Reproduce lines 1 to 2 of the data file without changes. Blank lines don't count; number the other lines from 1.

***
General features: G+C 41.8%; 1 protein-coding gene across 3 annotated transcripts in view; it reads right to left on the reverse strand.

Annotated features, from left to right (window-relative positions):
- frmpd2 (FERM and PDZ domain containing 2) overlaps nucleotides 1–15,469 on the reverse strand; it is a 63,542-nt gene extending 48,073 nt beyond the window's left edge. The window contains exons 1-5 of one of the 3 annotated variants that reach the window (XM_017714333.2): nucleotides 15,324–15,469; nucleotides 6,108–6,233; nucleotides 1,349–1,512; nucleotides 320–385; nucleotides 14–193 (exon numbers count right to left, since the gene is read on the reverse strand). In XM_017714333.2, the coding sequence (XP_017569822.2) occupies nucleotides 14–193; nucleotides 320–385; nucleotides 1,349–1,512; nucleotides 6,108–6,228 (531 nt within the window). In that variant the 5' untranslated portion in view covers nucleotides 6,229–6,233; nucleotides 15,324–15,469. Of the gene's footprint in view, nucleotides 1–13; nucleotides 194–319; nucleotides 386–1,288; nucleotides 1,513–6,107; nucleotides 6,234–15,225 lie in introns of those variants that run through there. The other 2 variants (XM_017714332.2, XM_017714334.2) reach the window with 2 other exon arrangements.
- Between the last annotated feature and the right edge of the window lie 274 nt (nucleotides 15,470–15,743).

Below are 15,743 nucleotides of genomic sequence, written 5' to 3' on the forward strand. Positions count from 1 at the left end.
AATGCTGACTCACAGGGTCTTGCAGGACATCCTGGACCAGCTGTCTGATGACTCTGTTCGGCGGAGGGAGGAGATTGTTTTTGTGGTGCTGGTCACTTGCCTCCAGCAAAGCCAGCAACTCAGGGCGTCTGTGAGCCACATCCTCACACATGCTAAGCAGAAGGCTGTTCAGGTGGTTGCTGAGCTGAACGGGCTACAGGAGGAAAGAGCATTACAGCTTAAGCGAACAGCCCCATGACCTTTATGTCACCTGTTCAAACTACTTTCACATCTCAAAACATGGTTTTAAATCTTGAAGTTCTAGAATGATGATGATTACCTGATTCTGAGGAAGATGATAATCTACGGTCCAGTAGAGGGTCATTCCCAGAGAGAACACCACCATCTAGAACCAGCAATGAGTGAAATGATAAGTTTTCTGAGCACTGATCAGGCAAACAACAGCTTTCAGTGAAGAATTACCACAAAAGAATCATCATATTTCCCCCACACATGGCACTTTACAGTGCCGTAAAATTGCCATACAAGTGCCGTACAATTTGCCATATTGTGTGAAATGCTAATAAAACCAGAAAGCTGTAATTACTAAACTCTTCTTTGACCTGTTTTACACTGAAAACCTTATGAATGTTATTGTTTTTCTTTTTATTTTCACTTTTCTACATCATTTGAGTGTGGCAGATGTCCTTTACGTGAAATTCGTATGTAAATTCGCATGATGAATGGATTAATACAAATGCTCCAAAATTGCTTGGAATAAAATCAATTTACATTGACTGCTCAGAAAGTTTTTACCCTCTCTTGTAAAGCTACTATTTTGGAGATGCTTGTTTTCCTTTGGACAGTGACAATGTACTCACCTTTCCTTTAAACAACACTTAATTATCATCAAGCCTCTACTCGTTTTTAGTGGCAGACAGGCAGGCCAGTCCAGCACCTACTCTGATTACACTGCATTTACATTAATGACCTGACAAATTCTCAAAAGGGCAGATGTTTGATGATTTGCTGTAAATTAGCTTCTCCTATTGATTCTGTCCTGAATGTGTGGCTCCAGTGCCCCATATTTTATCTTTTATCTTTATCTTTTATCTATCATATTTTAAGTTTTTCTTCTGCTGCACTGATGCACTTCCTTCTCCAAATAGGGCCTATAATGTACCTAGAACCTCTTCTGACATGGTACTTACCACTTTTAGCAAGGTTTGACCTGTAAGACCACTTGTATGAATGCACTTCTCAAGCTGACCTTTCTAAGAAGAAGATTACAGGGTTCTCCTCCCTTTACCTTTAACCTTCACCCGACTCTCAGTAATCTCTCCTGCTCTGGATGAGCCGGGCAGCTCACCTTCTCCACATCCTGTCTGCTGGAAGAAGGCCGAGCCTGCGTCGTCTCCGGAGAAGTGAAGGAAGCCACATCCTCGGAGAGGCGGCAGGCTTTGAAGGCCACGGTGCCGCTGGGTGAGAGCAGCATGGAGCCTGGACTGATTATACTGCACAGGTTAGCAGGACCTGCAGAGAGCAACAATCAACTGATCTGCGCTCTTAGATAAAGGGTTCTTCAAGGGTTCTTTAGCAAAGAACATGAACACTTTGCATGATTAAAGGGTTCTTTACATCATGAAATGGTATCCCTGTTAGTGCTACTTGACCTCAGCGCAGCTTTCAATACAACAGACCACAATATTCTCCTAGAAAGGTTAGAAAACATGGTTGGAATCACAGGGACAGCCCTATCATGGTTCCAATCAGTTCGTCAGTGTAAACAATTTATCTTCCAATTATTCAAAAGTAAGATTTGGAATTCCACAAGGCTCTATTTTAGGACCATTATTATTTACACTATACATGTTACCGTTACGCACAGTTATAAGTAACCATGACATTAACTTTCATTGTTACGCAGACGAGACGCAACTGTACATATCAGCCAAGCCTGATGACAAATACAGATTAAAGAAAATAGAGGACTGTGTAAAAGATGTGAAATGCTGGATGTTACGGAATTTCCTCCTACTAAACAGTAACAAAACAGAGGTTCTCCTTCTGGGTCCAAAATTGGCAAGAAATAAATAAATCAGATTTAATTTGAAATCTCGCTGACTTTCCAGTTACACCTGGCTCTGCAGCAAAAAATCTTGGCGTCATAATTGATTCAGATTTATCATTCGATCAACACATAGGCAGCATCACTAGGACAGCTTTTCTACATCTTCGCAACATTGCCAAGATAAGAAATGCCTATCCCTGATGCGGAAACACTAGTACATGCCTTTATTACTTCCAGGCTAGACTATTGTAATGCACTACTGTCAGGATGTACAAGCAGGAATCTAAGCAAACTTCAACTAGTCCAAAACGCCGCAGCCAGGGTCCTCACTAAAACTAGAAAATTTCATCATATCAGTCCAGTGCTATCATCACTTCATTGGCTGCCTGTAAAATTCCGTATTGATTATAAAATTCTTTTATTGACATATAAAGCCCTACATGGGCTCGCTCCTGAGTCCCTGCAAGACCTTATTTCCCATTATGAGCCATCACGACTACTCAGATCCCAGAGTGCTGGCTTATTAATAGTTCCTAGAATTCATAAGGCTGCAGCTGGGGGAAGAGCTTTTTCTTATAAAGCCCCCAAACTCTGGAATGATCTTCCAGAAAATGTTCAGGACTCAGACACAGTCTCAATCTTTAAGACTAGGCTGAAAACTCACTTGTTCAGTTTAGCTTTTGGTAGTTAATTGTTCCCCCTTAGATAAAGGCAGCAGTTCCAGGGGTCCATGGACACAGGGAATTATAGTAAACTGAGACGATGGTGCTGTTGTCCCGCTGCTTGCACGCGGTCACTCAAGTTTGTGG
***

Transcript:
General features: G+C 41.8%; 1 protein-coding gene across 3 annotated transcripts in view; it reads right to left on the reverse strand.

Annotated features, from left to right (window-relative positions):